I had an email response suggesting that I note the temperature for the day at the beginning of my new posts. So I decided to list it in the title line. That’s what the 35′ means. At some time today it was 35 degrees here at the McMurdo Bay Station. I can’t promise that these temperature readings will be spot on accurate, because it really depends on when I am available to look at a thermometer. And while they have constant updates to help those of us at the site to judge how well we are dressed for the elements, the actual high for the day shows up after I have gone to bed. And my accuracy for your enjoyment is not worth staying up late for.
What is worth staying up late for is the soft serve ice cream maker that they have here at the Galley. It’s called a galley as a nod to the historical fact that the US Navy was the first of the permanent American presence here on Antarctica. And besides, it sounds so much for mature than saying cafeteria. I gotta tell ya, the National Science Foundation, our host here, has done an amazing job with feeding us. I am truly impressed by the quality, size of portions , and variety of choices available at every meal. The Vietnamese Chicken last night was really very good. The aroma alone drew me to the platter long before I read the serving card. My lovely Jenny will be blown away by the fact that I actually had oriental food, as she knows I am a ham and potatoes kinda guy, but I have challenged myself in many ways for this adventure, and I am determined to challenge my taste buds as well. (Except for the tofu…God bless the vegetarians amongst us, but I simply can’t wrap my brain around eating tofu.)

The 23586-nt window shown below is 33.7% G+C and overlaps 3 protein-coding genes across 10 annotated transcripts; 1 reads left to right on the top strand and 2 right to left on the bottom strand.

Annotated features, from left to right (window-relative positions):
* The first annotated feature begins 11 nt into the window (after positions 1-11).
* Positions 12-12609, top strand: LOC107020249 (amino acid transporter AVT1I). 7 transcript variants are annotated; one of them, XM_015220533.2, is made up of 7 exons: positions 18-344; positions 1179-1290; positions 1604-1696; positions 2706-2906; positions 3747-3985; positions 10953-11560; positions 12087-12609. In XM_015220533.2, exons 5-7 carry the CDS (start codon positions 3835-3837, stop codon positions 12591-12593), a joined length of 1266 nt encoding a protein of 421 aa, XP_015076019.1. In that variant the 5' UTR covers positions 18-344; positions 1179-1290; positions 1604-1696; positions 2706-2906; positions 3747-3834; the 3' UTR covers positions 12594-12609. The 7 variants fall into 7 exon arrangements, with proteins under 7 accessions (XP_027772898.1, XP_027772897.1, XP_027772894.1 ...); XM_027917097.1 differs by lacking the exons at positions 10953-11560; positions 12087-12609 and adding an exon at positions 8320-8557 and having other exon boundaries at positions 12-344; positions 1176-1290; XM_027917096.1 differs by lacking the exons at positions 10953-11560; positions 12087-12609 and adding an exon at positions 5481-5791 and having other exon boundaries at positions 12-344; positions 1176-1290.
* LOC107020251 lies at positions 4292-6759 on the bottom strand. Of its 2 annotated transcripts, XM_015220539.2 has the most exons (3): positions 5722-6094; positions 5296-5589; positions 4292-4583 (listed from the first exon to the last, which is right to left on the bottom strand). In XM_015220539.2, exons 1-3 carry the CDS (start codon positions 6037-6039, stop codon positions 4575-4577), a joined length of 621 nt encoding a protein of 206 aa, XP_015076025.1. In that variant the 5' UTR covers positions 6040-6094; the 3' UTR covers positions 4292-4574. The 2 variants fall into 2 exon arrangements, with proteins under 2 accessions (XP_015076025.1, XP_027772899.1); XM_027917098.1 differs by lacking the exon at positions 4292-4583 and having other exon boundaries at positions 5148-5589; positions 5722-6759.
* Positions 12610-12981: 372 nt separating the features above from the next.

The galley has set dining hours, but as the workload around here frequently dictates when a person can actually stop and eat, there are deli cases and a pizza carousel open 24-7 to let you have at least something in your stomach at all times. That is a very real concern here as I have found out from our safety training, which is mandatory for all staff regardless of your job description. Maintaining your weight here is sometimes difficult because of the excessive cold causing a body to shiver. That shivering is actually a good thing. It is the body’s way of firing up the engine and warm itself. But it takes a lot of fuel, so the NSF has set guidelines to keep people interested in eating. And they’ve done it brilliantly. I was playing dominos last night with a young man who works in the bakery of the galley. And I gave him Kudos for his efforts to come up with delicious breads and pastries with such variety in what I would consider a very limited environment.
Dehydration is a another serious concern because of the dryness in Antarctica. In fact, you may not know this because the place is covered in ice and snow, but the entire continent is considered a desert! I am not the right person to decipher that seemingly illogical fact, but it is true. The temperature is so cold here that what little moisture is in the air is immediately frozen. That creates a situation where any moisture coming off your skin or breath dehydrates YOU at a rapid pace. It is best to keep a water bottle on you at all times, and a snack or a sandwich in your backpack – to feed the shivers.
I think I feel a shiver coming on so I am off to the ice cream machine. I hope they haven’t put away the Oreo crumbles yet…